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07/02/08 12:59 AM ET

Two-run 10th extends win streak

Ramirez homers, Cabrera drives in one as Chicago rallies

CHICAGO -- The stage was set for arguably Orlando Cabrera's biggest moment as a member of the White Sox during the 10th inning of Tuesday night's contest against the Indians at U.S. Cellular Field.

And before Cabrera delivered a single to center to score Dewayne Wise with the deciding run in a 3-2 victory, the White Sox sixth straight win, manager Ozzie Guillen predicted the hit was coming.

At least Guillen made that particular claim during his postgame press conference.

"I was talking with [bench coach] Joey [Cora] during that at-bat, and I said that I remember this kid in Montreal and he was the best clutch hitter I had ever seen," said Guillen of his dugout conversation with two outs in the 10th. "Joey said he did it in Anaheim, too. All of a sudden, he got the base hit."

Cabrera produced the team's fifth last-at-bat victory of the season, getting the big hit off of Joe Borowski (1-3). But Cabrera certainly did not stand alone in the winner's circle for the White Sox (48-35) on this night.

Cleveland (37-47) took a 2-1 lead in the top of the 10th on Casey Blake's solo home run to left off Matt Thornton. After singles from Ryan Garko and Kelly Shoppach put runners on first and second with two outs, Guillen opted to go to rookie right-hander Adam Russell to face Franklin Gutierrez.

In Russell's fourth career appearance, he fanned Gutierrez and then watched as his first Major League victory arrived.

"We cannot rely on the same guys every day," Guillen said. "With Russell, I just took a chance with him. That's the way you start learning [how] to pitch in the big leagues."

Borowski set down Joe Crede and Jermaine Dye rather easily to start the bottom of the 10th, before falling behind with two pitches outside the strike zone thrown to Alexei Ramirez. The Cuban Missile found liftoff on the next pitch, lofting a drive into the left-field stands for his sixth home run and a 2-2 tie.

Left fielder Ben Francisco looked as if he had a shot to haul in Ramirez's towering fly ball. But Francisco ran into the wall and, in turn, ran out of room.

"Until he jumped and the ball landed, I wasn't sure," said a smiling Ramirez through interpreter Ozney Guillen. "I was just looking to make contact and the count was in my favor. I knew I hit it hard, but I hit it so high that I wasn't sure."

"Cuban Missile is making a lot of adjustments right away," Guillen added. "You can pitch him a different way, then late in the game, he looks for a pitch to drive. He's [gotten] the big RBIs for us all year long."

"Cuban Missile is making a lot of adjustments right away. You can pitch him a different way, then late in the game, he looks for a pitch to drive. He's [gotten] the big RBIs for us all year long."
-- manager Ozzie Guillen

Wise was next on the list of heroes, lining a 1-2 pitch to right for a single. He quickly picked up his fourth stolen base of the year and came home on Cabrera's line shot on a 2-1 pitch from Borowski.

Much like the storyline of 2005, all 25 men on the White Sox are contributing to their winning ways.

"Pinch-hitting is one thing I know I have to do," Wise said. "If I get a hit, I know my job is to try to steal a base. Ozzie already has shown confidence in me before, so I was relaxed and just looking for a good pitch to hit."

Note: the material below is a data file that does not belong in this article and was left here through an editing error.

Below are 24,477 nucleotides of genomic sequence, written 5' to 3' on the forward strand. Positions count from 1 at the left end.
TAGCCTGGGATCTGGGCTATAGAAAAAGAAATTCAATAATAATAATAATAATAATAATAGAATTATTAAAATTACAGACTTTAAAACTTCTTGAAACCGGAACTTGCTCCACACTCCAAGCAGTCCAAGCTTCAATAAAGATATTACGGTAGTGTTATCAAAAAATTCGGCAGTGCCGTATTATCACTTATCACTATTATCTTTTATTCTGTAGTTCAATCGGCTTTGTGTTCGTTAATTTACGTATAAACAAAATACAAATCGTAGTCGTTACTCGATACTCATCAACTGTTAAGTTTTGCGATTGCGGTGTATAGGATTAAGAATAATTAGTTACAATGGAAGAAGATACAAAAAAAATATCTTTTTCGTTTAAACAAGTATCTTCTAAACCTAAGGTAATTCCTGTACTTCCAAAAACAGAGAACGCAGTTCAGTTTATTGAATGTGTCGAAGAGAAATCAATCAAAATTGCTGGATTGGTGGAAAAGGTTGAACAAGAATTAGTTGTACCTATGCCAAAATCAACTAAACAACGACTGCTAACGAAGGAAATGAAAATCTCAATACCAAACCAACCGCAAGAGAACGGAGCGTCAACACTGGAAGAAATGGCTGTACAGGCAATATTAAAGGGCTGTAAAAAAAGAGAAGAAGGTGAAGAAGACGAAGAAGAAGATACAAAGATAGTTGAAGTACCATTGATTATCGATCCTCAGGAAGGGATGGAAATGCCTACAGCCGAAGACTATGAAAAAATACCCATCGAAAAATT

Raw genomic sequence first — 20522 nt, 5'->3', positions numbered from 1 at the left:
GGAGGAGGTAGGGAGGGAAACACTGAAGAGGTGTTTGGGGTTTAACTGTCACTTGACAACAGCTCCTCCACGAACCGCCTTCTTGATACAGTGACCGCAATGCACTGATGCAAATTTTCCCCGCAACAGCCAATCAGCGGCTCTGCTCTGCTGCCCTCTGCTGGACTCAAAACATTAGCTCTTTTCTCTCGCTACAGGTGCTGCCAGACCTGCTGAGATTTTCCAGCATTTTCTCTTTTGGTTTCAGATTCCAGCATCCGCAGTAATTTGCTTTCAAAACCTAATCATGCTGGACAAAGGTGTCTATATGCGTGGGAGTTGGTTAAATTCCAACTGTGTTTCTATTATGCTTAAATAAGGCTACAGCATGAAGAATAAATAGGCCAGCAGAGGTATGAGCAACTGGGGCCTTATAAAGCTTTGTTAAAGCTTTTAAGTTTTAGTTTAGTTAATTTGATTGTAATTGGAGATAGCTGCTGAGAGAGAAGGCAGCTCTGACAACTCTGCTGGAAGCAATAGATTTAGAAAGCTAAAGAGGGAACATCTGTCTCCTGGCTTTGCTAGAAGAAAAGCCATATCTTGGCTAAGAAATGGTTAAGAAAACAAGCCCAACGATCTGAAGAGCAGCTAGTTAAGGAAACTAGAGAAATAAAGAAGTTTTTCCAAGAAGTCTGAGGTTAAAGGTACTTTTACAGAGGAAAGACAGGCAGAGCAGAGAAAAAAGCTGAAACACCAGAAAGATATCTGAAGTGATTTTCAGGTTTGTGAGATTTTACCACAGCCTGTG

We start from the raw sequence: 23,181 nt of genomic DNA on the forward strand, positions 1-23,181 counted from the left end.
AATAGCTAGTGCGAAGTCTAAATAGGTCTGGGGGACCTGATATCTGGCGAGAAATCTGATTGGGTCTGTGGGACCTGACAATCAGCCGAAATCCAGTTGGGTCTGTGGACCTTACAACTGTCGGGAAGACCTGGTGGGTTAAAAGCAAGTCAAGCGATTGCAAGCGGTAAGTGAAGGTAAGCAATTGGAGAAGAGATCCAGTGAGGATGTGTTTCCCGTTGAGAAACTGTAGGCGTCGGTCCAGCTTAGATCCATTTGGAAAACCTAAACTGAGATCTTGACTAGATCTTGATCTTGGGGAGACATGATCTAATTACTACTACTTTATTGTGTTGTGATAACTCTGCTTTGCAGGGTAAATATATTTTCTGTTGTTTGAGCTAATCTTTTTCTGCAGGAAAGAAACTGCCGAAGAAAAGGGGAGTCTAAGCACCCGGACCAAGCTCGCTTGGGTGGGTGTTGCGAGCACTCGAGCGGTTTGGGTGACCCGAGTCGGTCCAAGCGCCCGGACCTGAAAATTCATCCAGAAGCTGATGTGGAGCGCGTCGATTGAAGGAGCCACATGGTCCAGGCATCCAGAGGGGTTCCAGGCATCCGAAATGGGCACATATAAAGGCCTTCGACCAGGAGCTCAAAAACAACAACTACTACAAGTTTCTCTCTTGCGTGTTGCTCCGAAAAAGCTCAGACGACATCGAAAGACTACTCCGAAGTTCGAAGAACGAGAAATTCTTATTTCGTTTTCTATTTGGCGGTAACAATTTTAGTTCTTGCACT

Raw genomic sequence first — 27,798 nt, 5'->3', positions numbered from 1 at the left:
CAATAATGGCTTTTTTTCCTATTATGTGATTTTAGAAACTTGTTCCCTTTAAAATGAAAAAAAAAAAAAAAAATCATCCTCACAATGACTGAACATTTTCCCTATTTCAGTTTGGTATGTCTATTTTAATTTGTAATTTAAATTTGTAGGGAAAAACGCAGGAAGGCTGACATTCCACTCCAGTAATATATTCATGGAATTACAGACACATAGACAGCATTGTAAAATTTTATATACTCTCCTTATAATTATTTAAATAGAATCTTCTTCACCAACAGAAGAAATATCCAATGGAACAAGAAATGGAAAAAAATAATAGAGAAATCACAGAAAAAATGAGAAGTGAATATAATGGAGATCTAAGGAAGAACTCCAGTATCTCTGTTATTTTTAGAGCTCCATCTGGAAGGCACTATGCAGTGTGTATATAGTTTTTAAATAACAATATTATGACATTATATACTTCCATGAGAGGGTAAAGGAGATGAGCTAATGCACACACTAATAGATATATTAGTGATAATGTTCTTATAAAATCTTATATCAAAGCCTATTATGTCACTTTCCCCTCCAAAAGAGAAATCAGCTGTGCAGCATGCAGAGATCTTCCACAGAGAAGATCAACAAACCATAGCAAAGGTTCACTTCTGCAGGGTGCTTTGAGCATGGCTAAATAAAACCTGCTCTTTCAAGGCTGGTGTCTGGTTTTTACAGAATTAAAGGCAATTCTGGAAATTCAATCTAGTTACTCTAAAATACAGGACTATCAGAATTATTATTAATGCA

"If we want to win, that's what we have to do," added Guillen of getting contributions from his entire roster.

Tuesday's contest primarily played out as a pure pitchers' duel between John Danks and Cliff Lee, with each pitcher allowing one run over eight innings. Danks, who yielded a home run to Shoppach on the first pitch of the sixth, matched career highs with eight strikeouts and by working eight innings.

Lee, meanwhile, allowed Ramirez's sacrifice fly in the second and nothing more, making for a little greater challenge than usual for the White Sox southpaw Danks.

"You know who you're going up against," said Danks, who walked one, threw 63 of his 98 pitches for strikes and lowered his ERA to 2.50. "Cliff Lee has been the best pitcher in the American League all year. I knew that I was one pitch away, you know, to give them a one-run lead. ... Unfortunately, I gave the run back, but the offense picked us up."

Danks celebrated in the clubhouse with reliever Scott Linebrink, who pitched a perfect ninth, when Ramirez tied the game. They were still there when Cabrera came through two batters later, missing Wise getting nailed by a Toby Hall shaving cream pie sneak attack during the post-celebration interview.

It's all fun and games on the South Side of Chicago right now, as the White Sox maintained their 2 1/2-game lead over the Twins in the American League Central with their eighth straight home win, and dropped the Tigers to six games behind. It's a different key contributor every night for the White Sox, and Tuesday ultimately belonged to Cabrera -- Guillen's version of Mr. Clutch.

"Everybody did their part, and the pitching was great," Cabrera said. "You just get lucky sometimes. You know, you get a good pitch and you put a good swing and the ball fell. I just got a good pitch to hit today."

"Anytime you can win a game late, it's fun," Danks added. "At no point, even when we were down in the 10th, did we think we were out of the game."

Scott Merkin is a reporter for MLB.com. This story was not subject to the approval of Major League Baseball or its clubs.